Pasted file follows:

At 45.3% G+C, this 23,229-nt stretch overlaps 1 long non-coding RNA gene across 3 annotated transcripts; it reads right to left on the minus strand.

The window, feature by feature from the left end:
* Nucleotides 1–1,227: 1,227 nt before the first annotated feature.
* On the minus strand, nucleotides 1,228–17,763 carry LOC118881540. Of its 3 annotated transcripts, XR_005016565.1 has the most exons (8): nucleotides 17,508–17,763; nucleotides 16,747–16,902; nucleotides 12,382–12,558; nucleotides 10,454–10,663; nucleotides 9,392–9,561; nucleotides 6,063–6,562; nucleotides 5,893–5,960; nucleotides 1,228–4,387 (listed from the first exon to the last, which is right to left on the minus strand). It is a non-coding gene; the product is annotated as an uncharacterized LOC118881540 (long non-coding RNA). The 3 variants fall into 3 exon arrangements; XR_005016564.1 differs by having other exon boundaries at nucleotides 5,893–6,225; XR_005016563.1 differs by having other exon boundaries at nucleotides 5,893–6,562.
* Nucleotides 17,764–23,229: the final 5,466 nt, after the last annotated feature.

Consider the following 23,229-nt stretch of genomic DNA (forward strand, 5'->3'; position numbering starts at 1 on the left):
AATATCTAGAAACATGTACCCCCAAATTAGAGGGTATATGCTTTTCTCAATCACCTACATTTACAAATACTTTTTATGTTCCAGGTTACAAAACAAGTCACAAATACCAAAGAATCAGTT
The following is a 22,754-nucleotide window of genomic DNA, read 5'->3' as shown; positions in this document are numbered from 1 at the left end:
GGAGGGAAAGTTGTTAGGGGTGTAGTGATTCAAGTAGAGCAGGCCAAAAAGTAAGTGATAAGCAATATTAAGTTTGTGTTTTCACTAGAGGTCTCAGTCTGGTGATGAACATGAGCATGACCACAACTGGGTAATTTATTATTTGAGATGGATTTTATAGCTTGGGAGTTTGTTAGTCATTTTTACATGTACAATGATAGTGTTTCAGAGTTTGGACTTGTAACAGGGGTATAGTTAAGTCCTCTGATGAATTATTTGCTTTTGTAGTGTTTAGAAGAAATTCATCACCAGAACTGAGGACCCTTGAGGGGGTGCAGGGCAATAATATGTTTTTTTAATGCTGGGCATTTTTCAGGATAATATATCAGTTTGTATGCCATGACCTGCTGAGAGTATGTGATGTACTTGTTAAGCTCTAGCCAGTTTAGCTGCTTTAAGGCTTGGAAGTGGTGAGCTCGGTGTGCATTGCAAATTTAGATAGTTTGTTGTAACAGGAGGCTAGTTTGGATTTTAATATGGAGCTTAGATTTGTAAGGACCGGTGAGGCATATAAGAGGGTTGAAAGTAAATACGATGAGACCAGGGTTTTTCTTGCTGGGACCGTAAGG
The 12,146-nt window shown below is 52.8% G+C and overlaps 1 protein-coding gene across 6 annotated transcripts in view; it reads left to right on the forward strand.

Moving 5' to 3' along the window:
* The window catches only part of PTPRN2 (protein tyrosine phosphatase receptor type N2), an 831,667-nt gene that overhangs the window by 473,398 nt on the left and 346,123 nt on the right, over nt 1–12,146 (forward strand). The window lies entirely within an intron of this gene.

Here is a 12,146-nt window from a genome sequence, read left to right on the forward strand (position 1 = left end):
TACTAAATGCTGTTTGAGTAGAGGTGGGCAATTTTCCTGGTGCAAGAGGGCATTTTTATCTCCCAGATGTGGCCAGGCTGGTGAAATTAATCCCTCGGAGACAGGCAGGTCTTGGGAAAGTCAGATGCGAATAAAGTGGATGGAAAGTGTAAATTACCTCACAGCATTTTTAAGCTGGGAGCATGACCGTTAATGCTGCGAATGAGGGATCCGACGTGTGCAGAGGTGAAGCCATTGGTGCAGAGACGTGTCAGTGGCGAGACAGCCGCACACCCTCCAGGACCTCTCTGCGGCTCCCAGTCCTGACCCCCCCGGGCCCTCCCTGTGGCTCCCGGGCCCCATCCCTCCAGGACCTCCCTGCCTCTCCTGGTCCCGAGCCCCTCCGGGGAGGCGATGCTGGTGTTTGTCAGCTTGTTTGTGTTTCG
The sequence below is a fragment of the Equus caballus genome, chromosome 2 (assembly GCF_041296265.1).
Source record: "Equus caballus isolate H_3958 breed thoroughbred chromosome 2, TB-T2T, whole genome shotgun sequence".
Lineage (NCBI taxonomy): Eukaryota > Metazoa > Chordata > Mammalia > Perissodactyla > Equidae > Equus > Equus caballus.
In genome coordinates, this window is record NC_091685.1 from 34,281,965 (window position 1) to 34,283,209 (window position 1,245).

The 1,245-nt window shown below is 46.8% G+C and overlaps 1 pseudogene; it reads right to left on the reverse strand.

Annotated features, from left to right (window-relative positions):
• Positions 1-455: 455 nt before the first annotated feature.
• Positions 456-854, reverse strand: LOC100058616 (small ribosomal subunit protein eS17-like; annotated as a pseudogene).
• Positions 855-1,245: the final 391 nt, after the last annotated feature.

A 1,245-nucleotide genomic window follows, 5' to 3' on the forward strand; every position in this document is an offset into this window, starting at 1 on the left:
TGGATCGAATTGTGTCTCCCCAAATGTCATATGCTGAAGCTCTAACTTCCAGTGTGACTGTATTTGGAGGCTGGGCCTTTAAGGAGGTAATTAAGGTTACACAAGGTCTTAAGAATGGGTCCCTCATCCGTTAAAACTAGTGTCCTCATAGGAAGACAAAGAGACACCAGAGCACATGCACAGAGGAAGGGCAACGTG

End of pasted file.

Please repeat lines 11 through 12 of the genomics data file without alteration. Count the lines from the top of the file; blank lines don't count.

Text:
Moving 5' to 3' along the window:
* The window catches only part of PTPRN2 (protein tyrosine phosphatase receptor type N2), an 831,667-nt gene that overhangs the window by 473,398 nt on the left and 346,123 nt on the right, over nt 1–12,146 (forward strand). The window lies entirely within an intron of this gene.